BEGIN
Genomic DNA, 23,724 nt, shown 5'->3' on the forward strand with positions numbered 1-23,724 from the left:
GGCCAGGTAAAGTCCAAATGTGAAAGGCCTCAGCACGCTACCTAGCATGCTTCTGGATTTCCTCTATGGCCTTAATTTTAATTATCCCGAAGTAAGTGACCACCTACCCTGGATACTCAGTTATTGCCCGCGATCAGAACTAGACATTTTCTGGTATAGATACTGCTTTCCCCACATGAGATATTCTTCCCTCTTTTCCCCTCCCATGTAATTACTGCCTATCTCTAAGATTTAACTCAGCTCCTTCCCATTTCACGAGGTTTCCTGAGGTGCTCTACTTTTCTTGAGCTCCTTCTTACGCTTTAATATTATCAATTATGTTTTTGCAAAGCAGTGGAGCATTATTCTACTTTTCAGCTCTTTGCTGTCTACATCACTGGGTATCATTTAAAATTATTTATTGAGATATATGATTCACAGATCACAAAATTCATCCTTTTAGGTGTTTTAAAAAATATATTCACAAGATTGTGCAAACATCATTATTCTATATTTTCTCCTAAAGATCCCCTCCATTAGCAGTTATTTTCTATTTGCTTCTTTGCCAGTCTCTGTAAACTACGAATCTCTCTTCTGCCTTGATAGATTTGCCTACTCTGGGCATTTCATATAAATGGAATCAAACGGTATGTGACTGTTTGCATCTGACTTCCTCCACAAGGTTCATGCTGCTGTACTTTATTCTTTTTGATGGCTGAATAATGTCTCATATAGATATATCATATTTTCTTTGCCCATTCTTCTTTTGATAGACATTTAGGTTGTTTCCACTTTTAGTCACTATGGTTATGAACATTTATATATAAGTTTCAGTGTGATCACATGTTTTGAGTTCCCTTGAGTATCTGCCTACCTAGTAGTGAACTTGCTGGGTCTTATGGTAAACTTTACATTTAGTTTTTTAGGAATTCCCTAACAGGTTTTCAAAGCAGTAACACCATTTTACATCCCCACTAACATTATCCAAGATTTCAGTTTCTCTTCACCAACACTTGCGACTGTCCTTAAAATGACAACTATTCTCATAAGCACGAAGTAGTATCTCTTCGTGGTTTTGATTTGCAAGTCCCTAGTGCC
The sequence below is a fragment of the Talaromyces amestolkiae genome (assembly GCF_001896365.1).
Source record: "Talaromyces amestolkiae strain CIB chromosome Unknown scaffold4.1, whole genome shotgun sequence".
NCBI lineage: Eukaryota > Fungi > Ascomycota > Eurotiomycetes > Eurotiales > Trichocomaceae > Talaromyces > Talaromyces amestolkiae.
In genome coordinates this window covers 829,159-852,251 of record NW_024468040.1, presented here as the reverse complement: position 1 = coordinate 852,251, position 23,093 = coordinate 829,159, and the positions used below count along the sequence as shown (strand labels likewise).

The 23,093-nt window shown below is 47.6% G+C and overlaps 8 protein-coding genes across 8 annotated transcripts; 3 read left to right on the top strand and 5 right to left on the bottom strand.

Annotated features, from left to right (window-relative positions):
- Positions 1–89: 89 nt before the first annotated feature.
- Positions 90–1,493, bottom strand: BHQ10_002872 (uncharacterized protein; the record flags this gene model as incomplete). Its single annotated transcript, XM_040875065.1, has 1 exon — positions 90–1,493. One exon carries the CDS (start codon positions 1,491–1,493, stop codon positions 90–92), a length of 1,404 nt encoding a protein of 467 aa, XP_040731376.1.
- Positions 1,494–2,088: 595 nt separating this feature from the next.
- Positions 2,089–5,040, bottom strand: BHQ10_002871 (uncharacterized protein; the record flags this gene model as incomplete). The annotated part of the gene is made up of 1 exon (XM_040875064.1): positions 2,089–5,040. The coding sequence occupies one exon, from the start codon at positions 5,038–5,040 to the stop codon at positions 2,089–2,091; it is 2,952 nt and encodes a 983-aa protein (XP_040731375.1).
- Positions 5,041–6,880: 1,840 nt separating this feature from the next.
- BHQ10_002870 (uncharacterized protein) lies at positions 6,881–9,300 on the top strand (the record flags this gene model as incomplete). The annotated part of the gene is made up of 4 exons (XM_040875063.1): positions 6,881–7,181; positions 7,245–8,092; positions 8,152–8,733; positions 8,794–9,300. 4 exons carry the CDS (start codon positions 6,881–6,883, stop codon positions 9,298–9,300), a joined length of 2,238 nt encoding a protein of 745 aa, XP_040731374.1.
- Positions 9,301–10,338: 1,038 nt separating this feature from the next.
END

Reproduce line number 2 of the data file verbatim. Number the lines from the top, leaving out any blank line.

GGCCAGGTAAAGTCCAAATGTGAAAGGCCTCAGCACGCTACCTAGCATGCTTCTGGATTTCCTCTATGGCCTTAATTTTAATTATCCCGAAGTAAGTGACCACCTACCCTGGATACTCAGTTATTGCCCGCGATCAGAACTAGACATTTTCTGGTATAGATACTGCTTTCCCCACATGAGATATTCTTCCCTCTTTTCCCCTCCCATGTAATTACTGCCTATCTCTAAGATTTAACTCAGCTCCTTCCCATTTCACGAGGTTTCCTGAGGTGCTCTACTTTTCTTGAGCTCCTTCTTACGCTTTAATATTATCAATTATGTTTTTGCAAAGCAGTGGAGCATTATTCTACTTTTCAGCTCTTTGCTGTCTACATCACTGGGTATCATTTAAAATTATTTATTGAGATATATGATTCACAGATCACAAAATTCATCCTTTTAGGTGTTTTAAAAAATATATTCACAAGATTGTGCAAACATCATTATTCTATATTTTCTCCTAAAGATCCCCTCCATTAGCAGTTATTTTCTATTTGCTTCTTTGCCAGTCTCTGTAAACTACGAATCTCTCTTCTGCCTTGATAGATTTGCCTACTCTGGGCATTTCATATAAATGGAATCAAACGGTATGTGACTGTTTGCATCTGACTTCCTCCACAAGGTTCATGCTGCTGTACTTTATTCTTTTTGATGGCTGAATAATGTCTCATATAGATATATCATATTTTCTTTGCCCATTCTTCTTTTGATAGACATTTAGGTTGTTTCCACTTTTAGTCACTATGGTTATGAACATTTATATATAAGTTTCAGTGTGATCACATGTTTTGAGTTCCCTTGAGTATCTGCCTACCTAGTAGTGAACTTGCTGGGTCTTATGGTAAACTTTACATTTAGTTTTTTAGGAATTCCCTAACAGGTTTTCAAAGCAGTAACACCATTTTACATCCCCACTAACATTATCCAAGATTTCAGTTTCTCTTCACCAACACTTGCGACTGTCCTTAAAATGACAACTATTCTCATAAGCACGAAGTAGTATCTCTTCGTGGTTTTGATTTGCAAGTCCCTAGTGCC